Electric cars are still gaining ground. When calculating how much CO2 a car produces, we need to consider not only the CO2 emissions during use, but also the emissions from its production and disposal.

The production of an electric car is less environmentally friendly than that of an internal combustion engine car, and the level of emissions from electric vehicles varies depending on how the electricity is produced.

However, considering the average energy mix in Europe, electric cars are already proving to be cleaner than gasoline-powered vehicles. As the share of electricity from renewable sources increases in the future, electric cars will become even less harmful to the environment, especially if we consider EU plans to make batteries more sustainable.

Fleet electrification is progressing rapidly, with zero-emission models overtaking diesel models. In France, for example, the threshold of one million electric and plug-in hybrid vehicles on the road in the country has been reached, just ahead of the targets set by public authorities. On the other hand, also here, there are 70,000 charging points open to the public, a figure certainly behind the official targets (100,000 by the end of 2022), but still reflecting a 50% increase in 12 months.

“While electrification of the vehicle fleet is an essential lever, it is not sufficient to make the transition fully effective in environmental, social, and economic terms. It is also necessary that the development of electric vehicles be climate-friendly, accessible to all and limits its impact on the electricity grid,” say the French experts.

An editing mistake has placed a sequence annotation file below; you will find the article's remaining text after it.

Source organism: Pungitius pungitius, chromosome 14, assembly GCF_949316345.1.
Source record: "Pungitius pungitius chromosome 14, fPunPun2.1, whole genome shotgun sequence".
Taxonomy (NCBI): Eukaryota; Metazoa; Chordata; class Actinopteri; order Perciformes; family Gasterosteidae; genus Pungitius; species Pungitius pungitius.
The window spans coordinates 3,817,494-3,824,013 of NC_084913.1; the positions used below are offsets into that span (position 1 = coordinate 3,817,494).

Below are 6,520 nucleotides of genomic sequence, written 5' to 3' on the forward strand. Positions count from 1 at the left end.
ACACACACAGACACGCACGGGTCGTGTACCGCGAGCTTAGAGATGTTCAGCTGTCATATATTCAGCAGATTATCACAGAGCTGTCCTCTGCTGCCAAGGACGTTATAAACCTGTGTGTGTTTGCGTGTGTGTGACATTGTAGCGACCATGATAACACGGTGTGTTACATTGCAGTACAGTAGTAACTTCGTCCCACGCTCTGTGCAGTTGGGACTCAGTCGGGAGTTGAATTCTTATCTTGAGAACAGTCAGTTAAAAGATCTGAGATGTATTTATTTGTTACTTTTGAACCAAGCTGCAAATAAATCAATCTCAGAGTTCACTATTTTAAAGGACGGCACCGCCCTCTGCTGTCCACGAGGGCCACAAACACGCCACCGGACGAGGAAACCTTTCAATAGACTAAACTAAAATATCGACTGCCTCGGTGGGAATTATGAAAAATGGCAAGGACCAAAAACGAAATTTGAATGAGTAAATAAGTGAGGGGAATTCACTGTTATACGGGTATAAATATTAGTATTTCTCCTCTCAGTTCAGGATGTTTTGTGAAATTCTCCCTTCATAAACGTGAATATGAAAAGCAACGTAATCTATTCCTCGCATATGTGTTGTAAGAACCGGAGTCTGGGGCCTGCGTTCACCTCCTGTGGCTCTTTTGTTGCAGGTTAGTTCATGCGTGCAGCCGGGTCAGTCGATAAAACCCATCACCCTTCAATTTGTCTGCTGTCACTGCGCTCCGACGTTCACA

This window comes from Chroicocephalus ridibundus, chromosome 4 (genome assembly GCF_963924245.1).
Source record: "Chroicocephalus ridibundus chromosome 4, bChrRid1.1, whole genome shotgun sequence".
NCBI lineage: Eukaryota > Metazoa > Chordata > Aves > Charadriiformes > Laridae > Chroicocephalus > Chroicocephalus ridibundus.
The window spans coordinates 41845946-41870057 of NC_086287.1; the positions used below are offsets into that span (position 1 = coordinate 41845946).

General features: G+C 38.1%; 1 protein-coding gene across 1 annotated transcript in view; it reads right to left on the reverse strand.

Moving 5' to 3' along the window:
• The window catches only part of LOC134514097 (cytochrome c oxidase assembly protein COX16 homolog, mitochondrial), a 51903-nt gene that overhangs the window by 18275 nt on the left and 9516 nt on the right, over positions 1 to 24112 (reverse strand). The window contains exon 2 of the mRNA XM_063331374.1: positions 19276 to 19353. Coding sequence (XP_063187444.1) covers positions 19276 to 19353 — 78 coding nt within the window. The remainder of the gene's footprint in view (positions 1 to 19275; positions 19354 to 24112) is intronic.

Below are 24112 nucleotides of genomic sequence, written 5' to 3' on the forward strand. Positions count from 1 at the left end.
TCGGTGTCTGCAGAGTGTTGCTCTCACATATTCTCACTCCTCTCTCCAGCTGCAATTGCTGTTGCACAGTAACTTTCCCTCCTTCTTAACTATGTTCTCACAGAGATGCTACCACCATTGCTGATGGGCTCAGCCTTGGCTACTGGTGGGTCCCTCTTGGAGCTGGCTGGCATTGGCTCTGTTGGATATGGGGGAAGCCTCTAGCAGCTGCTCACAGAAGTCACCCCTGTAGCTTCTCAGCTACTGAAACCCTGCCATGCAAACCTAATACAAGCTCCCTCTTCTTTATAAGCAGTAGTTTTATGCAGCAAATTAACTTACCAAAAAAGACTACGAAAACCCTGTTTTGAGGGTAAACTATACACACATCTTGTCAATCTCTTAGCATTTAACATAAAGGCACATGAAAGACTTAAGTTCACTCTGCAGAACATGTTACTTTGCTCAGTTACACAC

Experts also point out that while the electric car does not have a carbon-neutral footprint, it still has a lifespan two to three times shorter than a combustion engine model, at least for models with a battery capacity of 60 kWh or less.


The electric car will not replace the combustion engine vehicle entirely

“Replicating the combustion engine vehicle use model on the electric vehicle will not be enough. The electric car will not replace the combustion engine vehicle for all its uses,” warns The French Agency for Ecological Transition (ADEME).

This is not to advocate keeping the combustion engine vehicle beyond 2035, but to point out that heavy electric vehicles and large batteries could pose problems in terms of carbon impact, the rapid development of charging station networks, while considering the new needs for a well-functioning power grid.


Massive electrification plans in forced march